always have been the first nation of the earth. Lerminier's manner is very brilliant and energetic. It is not pure, and he abounds in words; but I must confess that his lecture this morning presented an instructive view, which riveted the attention of a large audience. Passed through the Place de la Bastille; saw Napoleon's huge elephant; the foundation for the monument to the victims of July; the Boulevard du Temple; and the house, No. 50, from which Fieschi's infernal machine was directed against the king. Spent a quiet evening chez moi.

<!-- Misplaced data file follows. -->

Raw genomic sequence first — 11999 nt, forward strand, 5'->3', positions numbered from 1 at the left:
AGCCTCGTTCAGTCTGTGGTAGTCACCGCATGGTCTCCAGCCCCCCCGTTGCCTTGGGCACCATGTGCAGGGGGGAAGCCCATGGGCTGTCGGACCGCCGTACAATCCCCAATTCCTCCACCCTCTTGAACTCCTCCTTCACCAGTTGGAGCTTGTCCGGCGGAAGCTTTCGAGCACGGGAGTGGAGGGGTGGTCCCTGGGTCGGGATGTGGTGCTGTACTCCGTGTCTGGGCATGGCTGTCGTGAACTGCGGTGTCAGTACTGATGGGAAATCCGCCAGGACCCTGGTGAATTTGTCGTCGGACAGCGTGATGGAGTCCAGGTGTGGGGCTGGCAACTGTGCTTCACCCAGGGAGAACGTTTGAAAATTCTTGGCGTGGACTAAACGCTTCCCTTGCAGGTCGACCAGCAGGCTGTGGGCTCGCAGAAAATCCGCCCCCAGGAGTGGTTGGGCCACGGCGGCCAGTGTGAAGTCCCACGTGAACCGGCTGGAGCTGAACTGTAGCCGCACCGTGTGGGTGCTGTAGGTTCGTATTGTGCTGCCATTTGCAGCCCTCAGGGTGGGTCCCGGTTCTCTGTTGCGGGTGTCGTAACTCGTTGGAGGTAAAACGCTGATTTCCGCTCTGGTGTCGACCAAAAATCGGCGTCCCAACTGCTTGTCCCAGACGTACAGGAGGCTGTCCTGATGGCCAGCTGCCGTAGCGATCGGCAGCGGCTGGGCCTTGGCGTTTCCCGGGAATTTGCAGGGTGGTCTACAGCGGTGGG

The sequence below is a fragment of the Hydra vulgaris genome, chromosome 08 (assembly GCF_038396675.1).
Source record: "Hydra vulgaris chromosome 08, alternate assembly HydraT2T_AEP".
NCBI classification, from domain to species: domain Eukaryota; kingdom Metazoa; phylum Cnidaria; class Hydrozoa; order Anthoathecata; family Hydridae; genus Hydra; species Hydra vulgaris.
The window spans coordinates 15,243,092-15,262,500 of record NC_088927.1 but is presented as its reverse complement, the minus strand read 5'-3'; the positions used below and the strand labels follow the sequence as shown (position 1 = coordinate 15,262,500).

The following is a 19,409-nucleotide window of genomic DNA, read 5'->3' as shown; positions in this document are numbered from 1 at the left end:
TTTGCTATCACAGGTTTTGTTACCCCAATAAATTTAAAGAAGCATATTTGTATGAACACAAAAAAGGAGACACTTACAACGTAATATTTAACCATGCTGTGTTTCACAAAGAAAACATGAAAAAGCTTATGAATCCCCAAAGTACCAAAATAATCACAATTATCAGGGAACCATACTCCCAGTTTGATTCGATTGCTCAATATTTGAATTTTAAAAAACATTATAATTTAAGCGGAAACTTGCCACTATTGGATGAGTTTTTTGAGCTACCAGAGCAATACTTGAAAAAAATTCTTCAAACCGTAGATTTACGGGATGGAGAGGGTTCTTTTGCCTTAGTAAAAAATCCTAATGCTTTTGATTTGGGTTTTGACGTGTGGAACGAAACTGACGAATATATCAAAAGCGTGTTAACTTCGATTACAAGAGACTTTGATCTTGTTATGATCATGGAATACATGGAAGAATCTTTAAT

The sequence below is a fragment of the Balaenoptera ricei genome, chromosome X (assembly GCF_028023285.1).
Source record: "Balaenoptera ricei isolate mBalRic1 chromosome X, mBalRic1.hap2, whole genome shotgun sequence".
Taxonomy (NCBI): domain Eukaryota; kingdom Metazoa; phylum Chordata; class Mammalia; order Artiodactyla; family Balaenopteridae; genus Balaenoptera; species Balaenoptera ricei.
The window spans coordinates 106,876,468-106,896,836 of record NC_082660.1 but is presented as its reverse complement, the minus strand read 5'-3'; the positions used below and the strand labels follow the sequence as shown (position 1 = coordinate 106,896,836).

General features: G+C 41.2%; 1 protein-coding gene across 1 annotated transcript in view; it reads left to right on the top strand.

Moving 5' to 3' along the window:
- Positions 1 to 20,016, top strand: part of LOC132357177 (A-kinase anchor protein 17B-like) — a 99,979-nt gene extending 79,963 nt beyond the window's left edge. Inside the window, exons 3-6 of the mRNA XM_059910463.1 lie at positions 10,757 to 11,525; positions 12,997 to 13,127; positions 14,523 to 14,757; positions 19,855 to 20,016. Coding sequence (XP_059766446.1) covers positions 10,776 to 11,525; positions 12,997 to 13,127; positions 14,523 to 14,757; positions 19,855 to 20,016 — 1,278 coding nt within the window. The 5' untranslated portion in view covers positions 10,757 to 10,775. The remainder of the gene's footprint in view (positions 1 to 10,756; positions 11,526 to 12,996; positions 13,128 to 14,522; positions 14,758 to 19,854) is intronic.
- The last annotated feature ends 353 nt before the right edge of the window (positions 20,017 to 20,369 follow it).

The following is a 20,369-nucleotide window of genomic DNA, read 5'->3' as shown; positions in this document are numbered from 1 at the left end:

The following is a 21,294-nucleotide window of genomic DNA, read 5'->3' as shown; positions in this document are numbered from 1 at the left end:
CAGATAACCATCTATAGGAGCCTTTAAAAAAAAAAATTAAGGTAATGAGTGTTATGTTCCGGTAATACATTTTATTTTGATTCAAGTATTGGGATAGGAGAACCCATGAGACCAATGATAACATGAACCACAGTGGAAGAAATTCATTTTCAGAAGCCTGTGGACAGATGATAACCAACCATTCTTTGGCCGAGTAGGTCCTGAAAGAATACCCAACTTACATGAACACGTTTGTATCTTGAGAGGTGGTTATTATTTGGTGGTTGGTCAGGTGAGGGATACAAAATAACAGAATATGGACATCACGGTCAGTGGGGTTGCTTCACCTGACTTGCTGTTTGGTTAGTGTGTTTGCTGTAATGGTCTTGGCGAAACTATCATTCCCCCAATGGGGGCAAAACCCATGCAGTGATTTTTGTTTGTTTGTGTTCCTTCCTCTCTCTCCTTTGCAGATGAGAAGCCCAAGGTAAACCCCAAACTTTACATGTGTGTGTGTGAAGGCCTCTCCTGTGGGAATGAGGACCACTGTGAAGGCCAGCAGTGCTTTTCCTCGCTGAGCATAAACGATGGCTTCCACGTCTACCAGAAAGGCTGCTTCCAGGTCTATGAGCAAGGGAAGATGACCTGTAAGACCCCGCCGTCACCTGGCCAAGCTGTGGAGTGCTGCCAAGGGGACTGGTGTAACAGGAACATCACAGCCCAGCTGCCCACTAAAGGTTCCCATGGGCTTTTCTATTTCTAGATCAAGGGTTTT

Paris, March 21, 1838.my dear George,—I have received all your letters, and, did you know the thrill with which I opened them, you would not write grudgingly. Give me a glass of water from the New England springs, I say, amidst the plenty of all kinds which surrounds me. You do not know what it is to be in a foreign land, where the sounds which salute you are of a strange tongue, and the voices of friends are not heard. With what zealous attention do I devour every word! And when I have read the letter several times I strive again to alchemize from its exhausted page some new meaning,—to drain from it another drop of its precious wine.1 . . . On my return to the city from Versailles, I found an invitation to a soiree for the same evening. I went and enjoyed a most delicious private concert, where there was the choicest music of the voice, the piano, the harp, and the violin, by the most brilliant performers. Adelaide Kemble,2 the sister of Fanny, was there. She has appeared in public but once; and that was some time ago, when her friends deemed it advisable to withdraw her. She sang, another playing the accompaniment; and then she took her place at the piano, and played and sang at the same time. Of course it was Italian music. You know that I am no judge of music, but still I have a heart and pulses which throb under manifestations of human feeling. Her music affected me deeply, and I cannot describe to you how much impressed was the beautiful and crowded circle by which she was surrounded, who interrupted her at every pause by a gush of ‘bravas.’ After her two songs she soon retired. In her singing she had great force, but I thought lacked variety and softness. She was a singing Fanny Kemble. There was no American but myself at the soiree, and Miss Kemble will not appear in public for some time yet. She goes forthwith to Italy to continue her training. . . Consider that my time is all employed from seven o'clock in the morning till twelve or one at night, and then give me a generous return for this letter. I shall not be in London till May. Tell Cushing to write me there. How often do I think of all of you,